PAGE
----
Recently I had the opportunity to return to the Big Island for a 5 day trip for a friend’s wedding and some more shooting/scouting. The wedding itself was a very special event with some great friends as well and the weather played a roll in making it all the more interesting. With rain/fog and clouds off and on the bride and groom made the best of it and we were able to get some special images 🙂
Before and after the wedding I had an opportunity to go out and explore more. Returning to a place that we got to visit during the 6 Day 2014 Workshop (and will revisit again during the 2015!). Of course the fog greeted us once again but this time, going off trail, I managed to find this very intriguing (mostly) dry stream bed surrounded by bamboo. But not any normal kind of bamboo as I was to find out…but this crazy KILLER bamboo! What the hell! What kind of bamboo grows crazy spikes?? Understandably that made going up and down a little bit stressful…and much more focused on where the hands were going. Getting down to this part the fog and light gave the area a very surreal place. Unfortunately (or fortunately depending on ones perspective), the stream was not flowing, which allowed me to get in there comfortably. Though…it is now a goal to achieve this shot WITH water flowing…but that will require some luck and timing. We shot around and explored a bit more then the hike back out in to the fog. Another fun day exploring what the islands of Hawai’i have to offer 🙂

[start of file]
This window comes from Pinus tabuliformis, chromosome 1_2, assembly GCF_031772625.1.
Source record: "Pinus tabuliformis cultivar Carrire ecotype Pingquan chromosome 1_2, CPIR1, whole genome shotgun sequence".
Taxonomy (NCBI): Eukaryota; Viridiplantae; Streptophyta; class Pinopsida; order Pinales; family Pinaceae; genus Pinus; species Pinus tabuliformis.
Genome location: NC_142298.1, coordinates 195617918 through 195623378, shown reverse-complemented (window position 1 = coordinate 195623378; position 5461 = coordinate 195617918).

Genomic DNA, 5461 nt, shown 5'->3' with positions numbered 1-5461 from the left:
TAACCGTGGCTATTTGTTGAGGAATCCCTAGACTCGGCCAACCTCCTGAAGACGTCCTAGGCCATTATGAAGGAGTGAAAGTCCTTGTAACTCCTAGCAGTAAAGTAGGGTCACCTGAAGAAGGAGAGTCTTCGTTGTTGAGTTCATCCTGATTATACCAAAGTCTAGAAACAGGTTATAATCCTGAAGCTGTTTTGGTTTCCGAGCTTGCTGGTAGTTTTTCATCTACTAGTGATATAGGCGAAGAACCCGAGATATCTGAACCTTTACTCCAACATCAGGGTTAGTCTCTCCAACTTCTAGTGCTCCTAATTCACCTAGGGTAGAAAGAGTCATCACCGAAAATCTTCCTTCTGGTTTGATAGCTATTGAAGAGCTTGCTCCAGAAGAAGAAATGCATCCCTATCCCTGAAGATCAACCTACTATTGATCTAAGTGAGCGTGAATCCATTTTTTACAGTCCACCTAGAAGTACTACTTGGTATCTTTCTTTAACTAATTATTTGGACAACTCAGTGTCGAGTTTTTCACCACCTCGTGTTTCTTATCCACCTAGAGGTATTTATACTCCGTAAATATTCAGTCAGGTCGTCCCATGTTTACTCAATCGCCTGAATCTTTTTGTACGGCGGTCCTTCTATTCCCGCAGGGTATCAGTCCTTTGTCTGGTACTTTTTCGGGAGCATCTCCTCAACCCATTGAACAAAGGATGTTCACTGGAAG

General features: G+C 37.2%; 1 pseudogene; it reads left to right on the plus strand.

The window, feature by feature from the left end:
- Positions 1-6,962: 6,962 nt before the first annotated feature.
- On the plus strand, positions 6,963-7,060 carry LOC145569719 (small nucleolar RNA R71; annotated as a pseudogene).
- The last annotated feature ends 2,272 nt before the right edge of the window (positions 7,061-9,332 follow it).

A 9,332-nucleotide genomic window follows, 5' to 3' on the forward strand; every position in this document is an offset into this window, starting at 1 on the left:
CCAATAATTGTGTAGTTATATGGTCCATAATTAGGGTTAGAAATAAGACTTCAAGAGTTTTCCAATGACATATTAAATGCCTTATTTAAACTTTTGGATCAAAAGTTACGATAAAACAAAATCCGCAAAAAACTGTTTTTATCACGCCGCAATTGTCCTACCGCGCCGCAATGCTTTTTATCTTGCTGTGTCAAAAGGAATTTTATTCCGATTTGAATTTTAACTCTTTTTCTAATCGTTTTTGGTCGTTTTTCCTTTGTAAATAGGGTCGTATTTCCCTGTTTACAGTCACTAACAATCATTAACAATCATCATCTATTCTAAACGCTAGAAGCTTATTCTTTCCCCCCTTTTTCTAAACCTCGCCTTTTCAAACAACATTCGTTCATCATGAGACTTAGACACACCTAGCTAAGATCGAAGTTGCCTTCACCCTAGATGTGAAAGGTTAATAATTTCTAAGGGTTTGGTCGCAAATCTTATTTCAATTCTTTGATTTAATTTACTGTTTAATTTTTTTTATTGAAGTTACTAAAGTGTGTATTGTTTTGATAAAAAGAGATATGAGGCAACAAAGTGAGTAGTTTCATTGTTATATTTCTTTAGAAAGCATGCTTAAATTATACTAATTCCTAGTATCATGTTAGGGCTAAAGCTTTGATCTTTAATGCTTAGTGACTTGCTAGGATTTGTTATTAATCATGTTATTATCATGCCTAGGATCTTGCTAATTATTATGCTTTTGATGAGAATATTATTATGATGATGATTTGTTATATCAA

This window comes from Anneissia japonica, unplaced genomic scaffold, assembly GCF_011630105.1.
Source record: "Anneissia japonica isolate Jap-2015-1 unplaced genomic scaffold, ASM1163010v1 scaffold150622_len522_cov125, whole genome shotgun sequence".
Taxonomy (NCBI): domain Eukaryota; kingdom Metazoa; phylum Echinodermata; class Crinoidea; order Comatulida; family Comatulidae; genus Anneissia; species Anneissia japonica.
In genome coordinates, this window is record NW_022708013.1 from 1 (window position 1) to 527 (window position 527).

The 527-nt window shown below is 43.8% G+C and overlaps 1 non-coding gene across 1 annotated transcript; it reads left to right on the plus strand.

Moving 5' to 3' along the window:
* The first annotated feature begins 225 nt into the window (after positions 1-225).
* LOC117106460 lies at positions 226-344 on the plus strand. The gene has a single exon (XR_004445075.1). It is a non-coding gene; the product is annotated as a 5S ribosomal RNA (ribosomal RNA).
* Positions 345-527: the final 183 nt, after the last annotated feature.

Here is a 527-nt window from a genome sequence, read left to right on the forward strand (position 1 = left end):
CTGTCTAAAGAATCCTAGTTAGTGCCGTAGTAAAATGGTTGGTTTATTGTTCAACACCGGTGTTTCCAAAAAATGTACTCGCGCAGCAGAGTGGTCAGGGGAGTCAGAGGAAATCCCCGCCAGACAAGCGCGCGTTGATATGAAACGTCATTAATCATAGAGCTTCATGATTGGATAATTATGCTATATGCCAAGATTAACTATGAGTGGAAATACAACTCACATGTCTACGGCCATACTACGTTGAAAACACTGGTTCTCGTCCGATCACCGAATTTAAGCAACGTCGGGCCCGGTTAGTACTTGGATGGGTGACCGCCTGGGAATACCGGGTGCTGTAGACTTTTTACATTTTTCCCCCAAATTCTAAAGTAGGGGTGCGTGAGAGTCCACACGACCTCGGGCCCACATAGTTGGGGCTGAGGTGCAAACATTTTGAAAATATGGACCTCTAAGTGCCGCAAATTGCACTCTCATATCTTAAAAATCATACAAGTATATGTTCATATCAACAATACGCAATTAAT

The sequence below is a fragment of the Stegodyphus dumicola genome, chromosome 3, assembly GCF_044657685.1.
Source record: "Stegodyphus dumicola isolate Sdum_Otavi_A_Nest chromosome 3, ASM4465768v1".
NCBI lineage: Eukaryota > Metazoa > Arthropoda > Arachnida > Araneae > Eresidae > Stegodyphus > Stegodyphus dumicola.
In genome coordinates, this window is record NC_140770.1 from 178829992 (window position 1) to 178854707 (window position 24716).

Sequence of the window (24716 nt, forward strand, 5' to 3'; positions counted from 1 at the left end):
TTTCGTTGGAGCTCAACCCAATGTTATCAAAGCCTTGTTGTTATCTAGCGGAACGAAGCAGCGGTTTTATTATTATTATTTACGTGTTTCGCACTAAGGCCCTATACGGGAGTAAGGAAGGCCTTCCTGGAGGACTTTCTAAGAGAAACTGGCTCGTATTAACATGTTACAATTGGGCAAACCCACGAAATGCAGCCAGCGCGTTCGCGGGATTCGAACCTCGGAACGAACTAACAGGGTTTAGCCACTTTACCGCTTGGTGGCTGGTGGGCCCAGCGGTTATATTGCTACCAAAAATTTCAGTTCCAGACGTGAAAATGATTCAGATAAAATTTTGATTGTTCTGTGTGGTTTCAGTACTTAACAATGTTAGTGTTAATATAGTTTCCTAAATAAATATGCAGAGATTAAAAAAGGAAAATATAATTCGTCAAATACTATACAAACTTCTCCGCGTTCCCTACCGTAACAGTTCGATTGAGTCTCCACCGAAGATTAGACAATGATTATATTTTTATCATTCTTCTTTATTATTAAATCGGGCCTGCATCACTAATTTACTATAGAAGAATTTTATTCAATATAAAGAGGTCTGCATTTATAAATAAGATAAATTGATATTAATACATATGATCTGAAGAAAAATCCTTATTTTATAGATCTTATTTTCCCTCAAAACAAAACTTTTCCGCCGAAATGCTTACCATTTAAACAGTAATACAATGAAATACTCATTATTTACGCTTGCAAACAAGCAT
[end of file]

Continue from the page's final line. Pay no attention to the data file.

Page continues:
Much thanks and enjoy!
Recently had the chance to spend a few days on Maui for the first time in about 3.5 years. Probably a bit too long…and with many projects to shoot and still discover, it was a great time. Had the benefit of a great friend/tour guide and some unexpected surprises. Needless to say I have a lot of work to do over there 🙂